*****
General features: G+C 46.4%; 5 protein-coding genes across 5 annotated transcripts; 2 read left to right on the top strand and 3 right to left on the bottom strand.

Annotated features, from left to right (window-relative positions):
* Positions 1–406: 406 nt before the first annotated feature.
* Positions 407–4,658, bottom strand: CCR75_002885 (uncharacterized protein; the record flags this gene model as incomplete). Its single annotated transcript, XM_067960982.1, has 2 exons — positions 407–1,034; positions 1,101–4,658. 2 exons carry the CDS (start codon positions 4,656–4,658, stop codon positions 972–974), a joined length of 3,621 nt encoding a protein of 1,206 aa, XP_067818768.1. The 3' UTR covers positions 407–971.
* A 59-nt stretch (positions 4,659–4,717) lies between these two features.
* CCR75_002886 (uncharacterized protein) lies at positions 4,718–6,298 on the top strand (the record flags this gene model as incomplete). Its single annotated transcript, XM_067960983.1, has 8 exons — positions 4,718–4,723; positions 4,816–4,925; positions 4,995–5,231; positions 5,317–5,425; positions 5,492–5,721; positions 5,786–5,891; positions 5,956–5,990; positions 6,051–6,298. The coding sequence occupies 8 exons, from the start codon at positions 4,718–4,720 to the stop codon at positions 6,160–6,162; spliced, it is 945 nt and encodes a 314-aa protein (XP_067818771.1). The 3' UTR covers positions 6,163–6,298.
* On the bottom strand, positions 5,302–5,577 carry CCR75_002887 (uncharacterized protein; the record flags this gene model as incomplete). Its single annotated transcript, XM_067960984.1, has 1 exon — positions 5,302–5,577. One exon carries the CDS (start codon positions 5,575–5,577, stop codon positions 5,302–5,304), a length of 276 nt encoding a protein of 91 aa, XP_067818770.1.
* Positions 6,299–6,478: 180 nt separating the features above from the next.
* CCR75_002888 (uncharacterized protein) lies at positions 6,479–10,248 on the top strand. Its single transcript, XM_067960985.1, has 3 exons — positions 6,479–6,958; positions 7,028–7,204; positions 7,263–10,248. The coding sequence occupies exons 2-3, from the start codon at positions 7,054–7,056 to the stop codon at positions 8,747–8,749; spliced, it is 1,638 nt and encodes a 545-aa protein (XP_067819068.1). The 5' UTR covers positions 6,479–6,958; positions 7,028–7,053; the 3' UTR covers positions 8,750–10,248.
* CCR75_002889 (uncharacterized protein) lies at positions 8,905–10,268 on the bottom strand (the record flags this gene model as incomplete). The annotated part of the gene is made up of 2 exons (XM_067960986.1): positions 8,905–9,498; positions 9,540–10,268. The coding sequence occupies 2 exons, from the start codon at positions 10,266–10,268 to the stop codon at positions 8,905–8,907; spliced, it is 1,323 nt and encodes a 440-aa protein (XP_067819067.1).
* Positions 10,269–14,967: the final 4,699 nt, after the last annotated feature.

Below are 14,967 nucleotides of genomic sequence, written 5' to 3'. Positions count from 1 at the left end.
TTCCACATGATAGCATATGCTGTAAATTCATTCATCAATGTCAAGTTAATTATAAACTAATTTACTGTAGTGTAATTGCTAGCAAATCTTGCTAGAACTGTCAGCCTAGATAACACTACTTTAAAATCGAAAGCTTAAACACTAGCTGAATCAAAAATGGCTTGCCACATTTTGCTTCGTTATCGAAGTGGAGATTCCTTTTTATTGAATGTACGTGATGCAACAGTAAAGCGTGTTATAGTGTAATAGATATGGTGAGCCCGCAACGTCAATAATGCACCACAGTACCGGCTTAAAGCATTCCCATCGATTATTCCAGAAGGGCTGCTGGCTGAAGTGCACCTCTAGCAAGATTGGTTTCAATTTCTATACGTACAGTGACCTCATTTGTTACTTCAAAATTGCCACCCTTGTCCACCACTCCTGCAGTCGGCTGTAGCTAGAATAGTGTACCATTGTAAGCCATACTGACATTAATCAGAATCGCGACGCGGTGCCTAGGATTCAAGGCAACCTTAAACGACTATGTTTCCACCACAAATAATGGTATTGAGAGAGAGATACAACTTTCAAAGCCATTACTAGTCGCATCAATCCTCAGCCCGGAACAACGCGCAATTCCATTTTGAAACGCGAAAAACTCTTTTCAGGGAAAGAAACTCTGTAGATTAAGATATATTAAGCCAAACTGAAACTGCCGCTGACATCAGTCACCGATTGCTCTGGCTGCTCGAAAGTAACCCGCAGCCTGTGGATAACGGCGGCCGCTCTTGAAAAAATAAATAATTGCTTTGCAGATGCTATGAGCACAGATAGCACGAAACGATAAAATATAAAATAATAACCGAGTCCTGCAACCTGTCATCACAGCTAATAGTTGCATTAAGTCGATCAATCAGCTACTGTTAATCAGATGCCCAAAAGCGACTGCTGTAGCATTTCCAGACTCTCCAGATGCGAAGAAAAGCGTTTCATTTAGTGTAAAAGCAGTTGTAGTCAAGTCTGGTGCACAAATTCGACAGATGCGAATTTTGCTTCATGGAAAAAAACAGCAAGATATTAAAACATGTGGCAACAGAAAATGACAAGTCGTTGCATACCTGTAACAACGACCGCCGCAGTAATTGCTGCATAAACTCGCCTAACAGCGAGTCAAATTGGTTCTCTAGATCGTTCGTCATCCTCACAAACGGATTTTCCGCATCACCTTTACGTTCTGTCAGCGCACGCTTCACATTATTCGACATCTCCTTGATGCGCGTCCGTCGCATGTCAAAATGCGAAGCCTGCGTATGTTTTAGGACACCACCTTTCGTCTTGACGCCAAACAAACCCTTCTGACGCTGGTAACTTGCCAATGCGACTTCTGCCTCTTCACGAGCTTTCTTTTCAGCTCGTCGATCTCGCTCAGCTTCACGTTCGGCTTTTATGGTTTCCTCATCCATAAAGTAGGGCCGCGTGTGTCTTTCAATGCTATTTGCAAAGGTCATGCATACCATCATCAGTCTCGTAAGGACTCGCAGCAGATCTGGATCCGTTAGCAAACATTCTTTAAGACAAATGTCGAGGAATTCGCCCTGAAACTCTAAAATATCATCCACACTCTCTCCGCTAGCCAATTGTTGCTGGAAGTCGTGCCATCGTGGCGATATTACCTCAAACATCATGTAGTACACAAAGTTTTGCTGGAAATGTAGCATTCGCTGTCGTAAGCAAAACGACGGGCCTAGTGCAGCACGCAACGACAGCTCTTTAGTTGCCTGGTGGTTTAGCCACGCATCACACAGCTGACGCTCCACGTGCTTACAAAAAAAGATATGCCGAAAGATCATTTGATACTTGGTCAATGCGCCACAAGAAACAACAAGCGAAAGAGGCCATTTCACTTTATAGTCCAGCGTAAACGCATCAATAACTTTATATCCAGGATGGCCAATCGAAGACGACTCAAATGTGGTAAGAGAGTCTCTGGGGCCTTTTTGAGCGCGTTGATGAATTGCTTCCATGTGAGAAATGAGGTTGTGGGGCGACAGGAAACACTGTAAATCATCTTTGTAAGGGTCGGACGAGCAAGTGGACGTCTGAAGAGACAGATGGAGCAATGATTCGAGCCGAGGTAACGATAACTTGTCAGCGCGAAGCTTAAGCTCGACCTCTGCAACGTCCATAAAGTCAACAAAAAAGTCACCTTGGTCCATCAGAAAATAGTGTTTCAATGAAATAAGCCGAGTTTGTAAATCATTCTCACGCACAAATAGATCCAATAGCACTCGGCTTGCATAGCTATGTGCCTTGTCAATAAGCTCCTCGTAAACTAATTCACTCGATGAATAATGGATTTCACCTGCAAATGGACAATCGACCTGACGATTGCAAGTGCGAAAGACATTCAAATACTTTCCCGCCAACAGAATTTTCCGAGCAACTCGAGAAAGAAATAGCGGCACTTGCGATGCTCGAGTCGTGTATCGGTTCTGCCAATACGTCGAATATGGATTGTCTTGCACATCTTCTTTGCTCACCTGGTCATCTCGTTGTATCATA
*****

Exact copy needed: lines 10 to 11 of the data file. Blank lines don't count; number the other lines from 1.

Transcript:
* CCR75_002889 (uncharacterized protein) lies at positions 8,905–10,268 on the bottom strand (the record flags this gene model as incomplete). The annotated part of the gene is made up of 2 exons (XM_067960986.1): positions 8,905–9,498; positions 9,540–10,268. The coding sequence occupies 2 exons, from the start codon at positions 10,266–10,268 to the stop codon at positions 8,905–8,907; spliced, it is 1,323 nt and encodes a 440-aa protein (XP_067819067.1).
* Positions 10,269–14,967: the final 4,699 nt, after the last annotated feature.